New York

Laylah Ali

LAYLAH ALI'S LATEST “Greenhead” paintings, on view recently in the young Boston-based artist's first solo show in New York, look spare and cool with their blue backgrounds and cartoony figures in gouache on paper. The almost identical Greenheads, each with bulging white eyes, a thin brown body, and an oversize, round, dark-green head, make mechanical gestures: They wave their thin arms, run in a row, or offer objects to one another. Like superheroes, they wear simple uniforms, yet their actions are anything but heroic or simple. Throughout the small-scale scenarios appear tiny, pointed details—disembodied heads, missing limbs, leather belts, executioners' masks, wailing children—that suggest ominous narratives of historical and familial violence, driving the work beyond comic-book innocence into a realm of ritual humiliation, betrayal, complicity, and shame.

In one painting (all works Untitled, 2000), a Greenhead forces another—whose forearms and right leg are missing—to observe three figures hanging from nooses. Tiny round Band-Aids dot their bare chests. One hanging figure holds an amputated leg, complete with sneakered foot, in his clawlike hand; another holds a belt; the third an arm—all of which seem to belong to the observer of the group lynching. This figure wears an expression that is at once quizzical and horrified. Is the act of witness some kind of history lesson, perhaps a terrible punishment? Does our own witness to the painting implicate us somehow? In another work, four Greenheads in white uniforms and tall, conical white hats stand in a row. The outfits suggest both the pomp and ceremony of Catholic ritual and the banal evil of the Ku Klux Klan. The figures on the right hold out a disembodied head to the figures on the left; the head seems about to speak. Is this an offering of some kind to colonial newcomers or evidence of an atrocity? Like the grimacing head, the paintings won't say.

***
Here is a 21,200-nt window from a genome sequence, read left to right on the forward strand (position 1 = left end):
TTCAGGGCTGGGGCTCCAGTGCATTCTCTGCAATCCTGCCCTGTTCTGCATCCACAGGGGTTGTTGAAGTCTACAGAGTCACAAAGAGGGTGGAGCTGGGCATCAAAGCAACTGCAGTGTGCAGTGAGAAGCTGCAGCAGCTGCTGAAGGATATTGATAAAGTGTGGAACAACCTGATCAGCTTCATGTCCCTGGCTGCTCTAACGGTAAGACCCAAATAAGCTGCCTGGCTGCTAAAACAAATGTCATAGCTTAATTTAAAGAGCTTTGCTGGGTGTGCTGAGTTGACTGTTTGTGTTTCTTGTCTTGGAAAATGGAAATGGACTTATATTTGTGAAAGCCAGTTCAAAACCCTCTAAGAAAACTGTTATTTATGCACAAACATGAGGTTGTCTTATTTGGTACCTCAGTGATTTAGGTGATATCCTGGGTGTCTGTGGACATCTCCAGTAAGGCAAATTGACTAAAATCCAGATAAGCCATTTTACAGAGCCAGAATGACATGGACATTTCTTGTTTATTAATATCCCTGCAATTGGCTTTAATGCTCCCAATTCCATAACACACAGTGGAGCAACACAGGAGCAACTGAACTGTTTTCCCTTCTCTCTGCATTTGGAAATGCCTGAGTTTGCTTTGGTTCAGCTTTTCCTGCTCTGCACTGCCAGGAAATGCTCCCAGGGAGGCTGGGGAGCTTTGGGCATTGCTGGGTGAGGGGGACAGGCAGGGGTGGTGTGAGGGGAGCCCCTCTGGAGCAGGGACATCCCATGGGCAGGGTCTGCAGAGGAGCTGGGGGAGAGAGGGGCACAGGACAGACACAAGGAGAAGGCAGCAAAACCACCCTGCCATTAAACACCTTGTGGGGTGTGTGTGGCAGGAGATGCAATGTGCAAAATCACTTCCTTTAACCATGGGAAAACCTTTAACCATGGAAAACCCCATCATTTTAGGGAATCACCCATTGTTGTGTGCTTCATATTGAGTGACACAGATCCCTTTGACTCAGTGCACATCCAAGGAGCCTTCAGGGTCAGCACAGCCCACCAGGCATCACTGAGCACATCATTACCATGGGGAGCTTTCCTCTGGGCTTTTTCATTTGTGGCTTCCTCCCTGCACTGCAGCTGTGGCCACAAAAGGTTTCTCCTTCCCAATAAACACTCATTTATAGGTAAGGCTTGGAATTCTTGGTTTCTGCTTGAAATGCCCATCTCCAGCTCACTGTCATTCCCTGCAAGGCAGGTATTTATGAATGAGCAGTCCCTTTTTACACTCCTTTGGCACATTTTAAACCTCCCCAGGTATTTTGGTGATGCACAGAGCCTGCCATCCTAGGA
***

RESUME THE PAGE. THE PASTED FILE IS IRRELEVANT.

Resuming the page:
Ali's work is more enigmatic and subtle than that of other African American artists who use a vocabulary of historical stereotypes—Kara Walker's silhouettes, say, or Michael Ray Charles's “mammies,” or even Ellen Gallagher's scribblings of “black” images in the spaces of her Minimalist compositions. It is precisely their enigmatic subtlety that makes Ali's paintings shocking and effective. The small, delicately painted Greenheads are not easily identifiible as white or black, male or female, even oppressor or victim, yet the scenarios point to a particular American history of oppression and its residue, which the viewer must draw on to complete the narrative circuit. Still, there is a deeply personal feel to the work, which complicates the broadly historical narrative. In several paintings, Greenhead “children” are stuck inside the stretched-out uniforms of the “parents” who hold them, as if shackled to the same fate: Parents and children are crying and gesticulating, trying to communicate something urgent but obscure.

The exhibition included two particularly small paintings of single figures. Like soliloquies in action-filled dramas, these works had the effect of highlighting the isolation and emotional turbulence of particular characters. A Greenhead stands in red-striped underpants, wearing a hood (in “Caucasian” flesh tones) that covers his head and face except for his eyes and oversize nostrils. Little hairs grow out of the hood, as if it were permanently affixed to his head. In one hand, the figure holds a looped belt. Is he a hangman or the condemned? Which are “we”?

Nico Israel